Trinity VIII from the Ordinariate Customary
O God, whose never-failing providence ordereth all things both in heaven and earth: we humbly beseech thee to put away from us all hurtful things; and to give us those things which be profitable for us; through Jesus Christ thy Son our Lord, who liveth and reigneth with thee, in the unity of the Holy Spirit,
ever one God, world without end. Amen.
A reading from the sermons of Henry Edward Manning
Our lives are chiefly determined for good or ill by the first choice we make upon the very threshold: and our choice will be wise, and safe, just in the measure in which we repress the importunate solicitations of our own minds, and follow in faith what seems to us to be the leading of God’s providential hand.
With many of us this act of choice is past. For good or ill it is over: to some of us it is irrevocable – I mean, to us who have received Holy Orders. We cannot choose again; but we may learn much from what I have endeavoured to express. We may learn to look more fixedly, year by year, on the one aim of our life; to cast off unnecessary burdens; to draw ourselves within straiter lines, and to live more singly, and with fuller dedication of all we have and all we are, to the service of the Church.
But I had rather speak to those who have this one great choice still to make.
Brethren, you are come to the point where your life must soon take its determination for ever. Hitherto you have been walking in a vain show; a little while, and your life will be turned to a reality. A change will soon have passed on you, which you have not imagination now to conceive. Your present life will seem to you to be a very dream, a playing at life rather than living. For some of you the choice of your future path (though not actually made) is already predisposed. .. Be that position, be that career what it may be, there is one governing law, which must alike control you and the most consecrated servant of God, No rank, or wealth, or secular dignities; no high office, or great employments of state; no successful administration of civil functions; will set you free from the law which binds you to live absolutely and supremely for the glory of God. The civil state (though not the highest in God’s kingdom) may nevertheless be so related to the mystical body of Christ, as they that ministered to him on earth were related to his Divine person. Personal holiness, therefore, and the devotion of our best and chiefest powers to the service of God, is not the duty of the Priesthood only, but of the whole Church. In this the layman is bound no less than we… ‘Ye are bought with a price, therefore glorify God in your bodies, and in your spirits, which are God’s’ (1 Cor 6:2)). In this there is but one law for all members of his kingdom. The example and the blood-shedding of Christ bind all alike.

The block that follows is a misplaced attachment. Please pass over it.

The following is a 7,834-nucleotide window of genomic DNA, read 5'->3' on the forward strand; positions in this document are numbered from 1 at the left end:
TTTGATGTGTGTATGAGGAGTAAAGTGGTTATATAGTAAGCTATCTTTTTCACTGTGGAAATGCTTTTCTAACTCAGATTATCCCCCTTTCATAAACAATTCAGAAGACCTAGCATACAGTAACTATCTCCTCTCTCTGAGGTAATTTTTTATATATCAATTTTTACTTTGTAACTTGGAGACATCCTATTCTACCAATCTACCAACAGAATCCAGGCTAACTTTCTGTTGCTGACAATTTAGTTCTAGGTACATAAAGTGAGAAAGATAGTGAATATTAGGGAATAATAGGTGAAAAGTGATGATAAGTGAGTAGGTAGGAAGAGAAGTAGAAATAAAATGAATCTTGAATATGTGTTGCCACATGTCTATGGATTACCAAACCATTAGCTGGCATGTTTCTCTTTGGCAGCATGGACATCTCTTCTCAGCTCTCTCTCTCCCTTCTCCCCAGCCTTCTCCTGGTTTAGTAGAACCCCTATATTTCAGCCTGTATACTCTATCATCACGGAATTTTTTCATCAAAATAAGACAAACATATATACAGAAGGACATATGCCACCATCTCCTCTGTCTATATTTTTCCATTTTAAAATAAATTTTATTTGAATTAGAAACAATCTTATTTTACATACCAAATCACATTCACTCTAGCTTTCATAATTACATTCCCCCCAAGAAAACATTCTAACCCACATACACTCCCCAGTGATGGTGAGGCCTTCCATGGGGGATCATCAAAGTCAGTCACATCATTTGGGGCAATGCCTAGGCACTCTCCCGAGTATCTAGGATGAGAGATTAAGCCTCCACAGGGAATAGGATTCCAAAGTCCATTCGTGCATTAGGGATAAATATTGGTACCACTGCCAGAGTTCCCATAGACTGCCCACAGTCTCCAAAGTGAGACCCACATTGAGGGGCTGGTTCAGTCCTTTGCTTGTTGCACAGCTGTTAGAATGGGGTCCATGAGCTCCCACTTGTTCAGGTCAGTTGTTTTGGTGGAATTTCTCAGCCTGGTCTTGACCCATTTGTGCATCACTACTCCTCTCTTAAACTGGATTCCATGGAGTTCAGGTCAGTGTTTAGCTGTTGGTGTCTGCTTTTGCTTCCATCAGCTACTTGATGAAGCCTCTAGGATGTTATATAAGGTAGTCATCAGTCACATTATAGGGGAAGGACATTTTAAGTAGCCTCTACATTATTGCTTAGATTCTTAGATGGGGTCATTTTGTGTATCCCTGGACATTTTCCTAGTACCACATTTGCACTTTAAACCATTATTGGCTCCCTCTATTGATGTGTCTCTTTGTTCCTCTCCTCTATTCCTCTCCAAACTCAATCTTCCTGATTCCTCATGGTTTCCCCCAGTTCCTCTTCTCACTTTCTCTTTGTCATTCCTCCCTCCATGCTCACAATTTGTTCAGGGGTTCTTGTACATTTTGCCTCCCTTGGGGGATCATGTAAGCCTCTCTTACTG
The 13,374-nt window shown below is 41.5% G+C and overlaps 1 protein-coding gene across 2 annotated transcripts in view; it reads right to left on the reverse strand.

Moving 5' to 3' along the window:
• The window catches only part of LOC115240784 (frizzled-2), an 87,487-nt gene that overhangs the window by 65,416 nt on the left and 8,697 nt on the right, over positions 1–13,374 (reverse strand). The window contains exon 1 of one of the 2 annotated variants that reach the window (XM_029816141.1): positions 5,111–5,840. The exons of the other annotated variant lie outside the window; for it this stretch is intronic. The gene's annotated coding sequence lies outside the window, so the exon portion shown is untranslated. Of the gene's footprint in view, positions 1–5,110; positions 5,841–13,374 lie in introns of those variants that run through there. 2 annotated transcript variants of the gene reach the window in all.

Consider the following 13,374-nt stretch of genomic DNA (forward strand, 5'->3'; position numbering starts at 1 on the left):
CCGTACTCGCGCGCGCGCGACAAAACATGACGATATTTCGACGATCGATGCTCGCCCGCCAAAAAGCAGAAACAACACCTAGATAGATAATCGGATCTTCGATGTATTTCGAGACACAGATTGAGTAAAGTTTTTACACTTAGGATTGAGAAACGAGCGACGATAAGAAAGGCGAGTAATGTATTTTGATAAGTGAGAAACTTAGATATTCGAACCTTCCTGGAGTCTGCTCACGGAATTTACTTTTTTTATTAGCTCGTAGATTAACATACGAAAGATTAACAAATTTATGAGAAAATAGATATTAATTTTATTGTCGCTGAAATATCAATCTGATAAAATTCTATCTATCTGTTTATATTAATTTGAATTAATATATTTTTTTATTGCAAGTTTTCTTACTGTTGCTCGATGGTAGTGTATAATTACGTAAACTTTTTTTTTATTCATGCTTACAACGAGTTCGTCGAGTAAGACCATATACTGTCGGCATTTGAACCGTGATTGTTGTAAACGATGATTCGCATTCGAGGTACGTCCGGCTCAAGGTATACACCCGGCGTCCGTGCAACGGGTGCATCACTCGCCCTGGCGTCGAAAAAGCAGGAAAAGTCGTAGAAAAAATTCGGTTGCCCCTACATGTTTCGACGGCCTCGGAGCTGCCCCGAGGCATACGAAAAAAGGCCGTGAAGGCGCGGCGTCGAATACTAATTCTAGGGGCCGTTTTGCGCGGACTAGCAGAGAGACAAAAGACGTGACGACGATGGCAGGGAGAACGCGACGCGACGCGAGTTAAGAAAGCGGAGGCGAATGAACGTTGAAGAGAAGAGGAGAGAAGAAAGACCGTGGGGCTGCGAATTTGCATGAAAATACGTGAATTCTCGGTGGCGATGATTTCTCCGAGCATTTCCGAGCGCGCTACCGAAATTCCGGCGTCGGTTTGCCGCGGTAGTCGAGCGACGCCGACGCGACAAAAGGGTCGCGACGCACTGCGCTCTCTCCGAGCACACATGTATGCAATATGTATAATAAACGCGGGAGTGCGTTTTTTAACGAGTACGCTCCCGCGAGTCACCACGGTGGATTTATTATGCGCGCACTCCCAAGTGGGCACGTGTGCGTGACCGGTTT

Of those among you that are still free to decide, I would fain ask, On what principle, on what view of life have you been preparing to choose your future profession?
The example of our Lord Jesus Christ not only lays down for us a rule of self-devotion; it reveals to us, further, what is the highest work to which the powers and life of man can be devoted. The most perfect office in this world of sin, is that to which he was consecrated – the Priesthood of the atonement, the ministry of reconciliation, which he has entrusted to his Church. So far as the redeemed could partake in the work of their redeemer, he associated his Apostles with himself. They partook of the Divine commission which he had received of the Father: and in them he associated with himself all who should succeed him to the end of the world. There is no other office so nearly related to his Cross, his Sacrifice, and his Throne; none which so takes up into itself the whole being of him that bears it; none so near to the work of ministering angels; none so real, changeless, or blissful, nor in so full a harmony with the will of God in Christ Jesus.